Meal kits have a much lower overall carbon footprint than the same meals purchased at a grocery store, despite having more packaging, according to new research.

Meal kit services, which deliver a box of pre-portioned ingredients and a chef-selected recipe to your door, are hugely popular but get a bad environmental rap due to perceived packaging waste.

Average greenhouse gas emissions were one-third lower for meal kit dinners than the store-bought meals when every step in the process—from the farm to the landfill—was considered, the study finds.

The main reason? Pre-portioned ingredients and a streamlined supply chain lower the overall food loss and waste for meal kits compared to store-bought meals.

Image: ScienceDirect

“Meal kits are designed for minimal food waste,” says senior author Shelie Miller, an associate professor at the School for Environment and Sustainability and director of the Program in the Environment at the University of Michigan.

“So, while the packaging is typically worse for meal kits, it’s not the packaging that matters most,” Miller says. “It’s food waste and transportation logistics that cause the most important differences in the environmental impacts of these two delivery mechanisms.”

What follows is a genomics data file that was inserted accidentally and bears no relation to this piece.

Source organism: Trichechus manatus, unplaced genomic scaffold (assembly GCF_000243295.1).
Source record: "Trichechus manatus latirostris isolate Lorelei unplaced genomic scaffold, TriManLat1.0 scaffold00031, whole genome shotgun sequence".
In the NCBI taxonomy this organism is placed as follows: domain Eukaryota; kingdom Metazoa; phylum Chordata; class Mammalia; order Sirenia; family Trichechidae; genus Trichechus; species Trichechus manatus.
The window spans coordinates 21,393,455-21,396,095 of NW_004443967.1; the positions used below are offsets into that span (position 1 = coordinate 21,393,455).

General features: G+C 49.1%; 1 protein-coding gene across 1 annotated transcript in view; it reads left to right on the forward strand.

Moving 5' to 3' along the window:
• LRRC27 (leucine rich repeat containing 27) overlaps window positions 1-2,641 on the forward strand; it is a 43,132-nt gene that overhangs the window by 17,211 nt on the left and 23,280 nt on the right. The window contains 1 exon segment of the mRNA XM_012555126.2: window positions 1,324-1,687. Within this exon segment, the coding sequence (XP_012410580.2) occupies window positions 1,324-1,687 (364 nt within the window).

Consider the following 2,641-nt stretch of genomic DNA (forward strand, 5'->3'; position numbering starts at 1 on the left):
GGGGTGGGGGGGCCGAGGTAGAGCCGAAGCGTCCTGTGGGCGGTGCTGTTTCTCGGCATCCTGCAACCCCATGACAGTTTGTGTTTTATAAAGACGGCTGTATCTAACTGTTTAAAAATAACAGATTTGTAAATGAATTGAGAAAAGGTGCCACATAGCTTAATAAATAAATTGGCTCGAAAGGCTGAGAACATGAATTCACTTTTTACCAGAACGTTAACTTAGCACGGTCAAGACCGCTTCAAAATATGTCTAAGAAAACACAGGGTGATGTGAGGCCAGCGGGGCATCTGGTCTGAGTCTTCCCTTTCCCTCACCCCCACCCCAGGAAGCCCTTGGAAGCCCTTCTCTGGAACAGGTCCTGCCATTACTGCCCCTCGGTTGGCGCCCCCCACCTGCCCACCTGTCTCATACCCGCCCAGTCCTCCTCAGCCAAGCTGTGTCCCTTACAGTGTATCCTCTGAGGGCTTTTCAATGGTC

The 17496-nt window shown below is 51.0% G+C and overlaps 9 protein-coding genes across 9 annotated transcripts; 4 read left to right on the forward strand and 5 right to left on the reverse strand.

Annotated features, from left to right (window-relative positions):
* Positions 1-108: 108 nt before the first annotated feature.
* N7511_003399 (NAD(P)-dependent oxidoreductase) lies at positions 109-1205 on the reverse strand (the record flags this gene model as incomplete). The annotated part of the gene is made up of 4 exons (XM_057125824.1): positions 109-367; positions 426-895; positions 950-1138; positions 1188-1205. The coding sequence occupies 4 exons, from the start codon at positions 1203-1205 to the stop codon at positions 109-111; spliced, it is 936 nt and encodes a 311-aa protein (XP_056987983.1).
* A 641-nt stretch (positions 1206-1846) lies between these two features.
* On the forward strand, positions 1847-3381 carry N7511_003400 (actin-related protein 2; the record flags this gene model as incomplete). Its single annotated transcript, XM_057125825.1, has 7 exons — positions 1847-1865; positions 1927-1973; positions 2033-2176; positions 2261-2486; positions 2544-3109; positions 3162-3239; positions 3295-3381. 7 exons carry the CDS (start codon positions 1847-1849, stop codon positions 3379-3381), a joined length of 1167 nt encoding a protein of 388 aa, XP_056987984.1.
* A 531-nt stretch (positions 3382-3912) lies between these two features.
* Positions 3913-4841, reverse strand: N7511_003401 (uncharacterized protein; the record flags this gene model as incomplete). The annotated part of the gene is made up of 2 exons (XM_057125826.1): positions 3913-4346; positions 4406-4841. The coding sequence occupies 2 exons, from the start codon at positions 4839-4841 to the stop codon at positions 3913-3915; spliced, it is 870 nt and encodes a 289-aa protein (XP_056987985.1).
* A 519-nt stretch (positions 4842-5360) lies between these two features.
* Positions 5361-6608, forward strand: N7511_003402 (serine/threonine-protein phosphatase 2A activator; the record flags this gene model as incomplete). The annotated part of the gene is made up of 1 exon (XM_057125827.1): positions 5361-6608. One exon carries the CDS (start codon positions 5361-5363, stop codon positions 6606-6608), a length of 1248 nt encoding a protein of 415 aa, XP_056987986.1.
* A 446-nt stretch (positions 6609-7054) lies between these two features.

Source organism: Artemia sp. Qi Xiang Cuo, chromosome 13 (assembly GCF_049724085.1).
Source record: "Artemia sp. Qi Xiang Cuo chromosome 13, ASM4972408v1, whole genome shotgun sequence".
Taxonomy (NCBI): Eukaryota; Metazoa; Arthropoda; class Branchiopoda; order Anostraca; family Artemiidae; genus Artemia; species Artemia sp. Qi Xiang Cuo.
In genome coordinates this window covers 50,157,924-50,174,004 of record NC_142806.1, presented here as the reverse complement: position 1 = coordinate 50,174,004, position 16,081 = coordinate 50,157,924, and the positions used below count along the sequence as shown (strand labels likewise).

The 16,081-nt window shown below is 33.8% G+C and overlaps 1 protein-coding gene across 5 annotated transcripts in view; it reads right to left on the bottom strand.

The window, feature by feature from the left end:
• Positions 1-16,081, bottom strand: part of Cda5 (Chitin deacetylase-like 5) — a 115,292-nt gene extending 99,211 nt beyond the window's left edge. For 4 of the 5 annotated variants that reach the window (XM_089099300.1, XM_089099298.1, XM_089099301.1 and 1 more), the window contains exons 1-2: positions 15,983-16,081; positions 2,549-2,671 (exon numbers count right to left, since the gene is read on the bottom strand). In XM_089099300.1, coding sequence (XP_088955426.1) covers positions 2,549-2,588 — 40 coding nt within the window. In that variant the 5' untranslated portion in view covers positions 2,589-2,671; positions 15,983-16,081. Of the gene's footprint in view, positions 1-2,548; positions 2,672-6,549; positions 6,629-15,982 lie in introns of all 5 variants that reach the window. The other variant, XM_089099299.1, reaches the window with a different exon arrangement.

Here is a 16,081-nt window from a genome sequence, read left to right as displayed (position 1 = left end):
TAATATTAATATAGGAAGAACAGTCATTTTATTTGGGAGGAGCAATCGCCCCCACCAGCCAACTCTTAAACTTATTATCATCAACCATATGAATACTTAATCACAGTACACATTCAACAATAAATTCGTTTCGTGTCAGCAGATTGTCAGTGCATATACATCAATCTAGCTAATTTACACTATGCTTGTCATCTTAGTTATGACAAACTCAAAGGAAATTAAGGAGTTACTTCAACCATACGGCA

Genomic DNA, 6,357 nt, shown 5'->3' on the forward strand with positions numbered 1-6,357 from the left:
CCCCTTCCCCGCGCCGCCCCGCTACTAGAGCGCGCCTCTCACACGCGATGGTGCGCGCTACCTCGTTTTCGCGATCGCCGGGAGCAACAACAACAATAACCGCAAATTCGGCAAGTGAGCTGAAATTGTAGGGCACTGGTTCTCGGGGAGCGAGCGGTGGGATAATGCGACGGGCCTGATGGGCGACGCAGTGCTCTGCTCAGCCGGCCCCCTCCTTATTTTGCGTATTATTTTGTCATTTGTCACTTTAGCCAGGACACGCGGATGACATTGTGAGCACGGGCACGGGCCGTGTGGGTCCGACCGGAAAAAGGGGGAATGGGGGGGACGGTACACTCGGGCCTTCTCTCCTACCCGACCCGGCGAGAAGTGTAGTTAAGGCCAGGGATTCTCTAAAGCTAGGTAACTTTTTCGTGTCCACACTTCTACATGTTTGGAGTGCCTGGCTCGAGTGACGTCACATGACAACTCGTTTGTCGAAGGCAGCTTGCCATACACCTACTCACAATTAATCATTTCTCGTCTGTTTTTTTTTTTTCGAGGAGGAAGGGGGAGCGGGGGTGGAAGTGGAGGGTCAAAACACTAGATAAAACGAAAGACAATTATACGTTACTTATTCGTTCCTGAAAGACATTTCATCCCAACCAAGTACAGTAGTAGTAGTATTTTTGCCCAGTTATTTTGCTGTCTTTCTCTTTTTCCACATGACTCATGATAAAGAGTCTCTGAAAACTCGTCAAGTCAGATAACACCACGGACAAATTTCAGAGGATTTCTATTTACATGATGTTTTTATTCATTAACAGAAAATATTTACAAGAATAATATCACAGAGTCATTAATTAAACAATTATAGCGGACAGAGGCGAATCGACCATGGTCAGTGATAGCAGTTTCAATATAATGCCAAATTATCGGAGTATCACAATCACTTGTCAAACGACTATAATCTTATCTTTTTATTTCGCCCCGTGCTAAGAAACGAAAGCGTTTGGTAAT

Dinner delivery

Since Blue Apron, HelloFresh, and Plated entered the US market in 2012, dozens of other companies have started selling meal kits that shoppers can order online and cook at home. Refrigeration packs in the boxes keep ingredients cold.

Annual US meal kit sales reached an estimated $3.1 billion in 2018 with a growth rate of nearly 22 percent, according to the Packaged Facts research firm.

In a 2018 Nielsen survey, 9 percent of US consumers surveyed said they had purchased a meal kit, while 25 percent of respondents said they would consider trying a meal kit in the next six months.

Despite the popularity of meal kits, their environmental impacts are understudied, according to the researchers. The new study assesses relative greenhouse gas emissions of meal kits compared with grocery store meals.

Emissions breakdown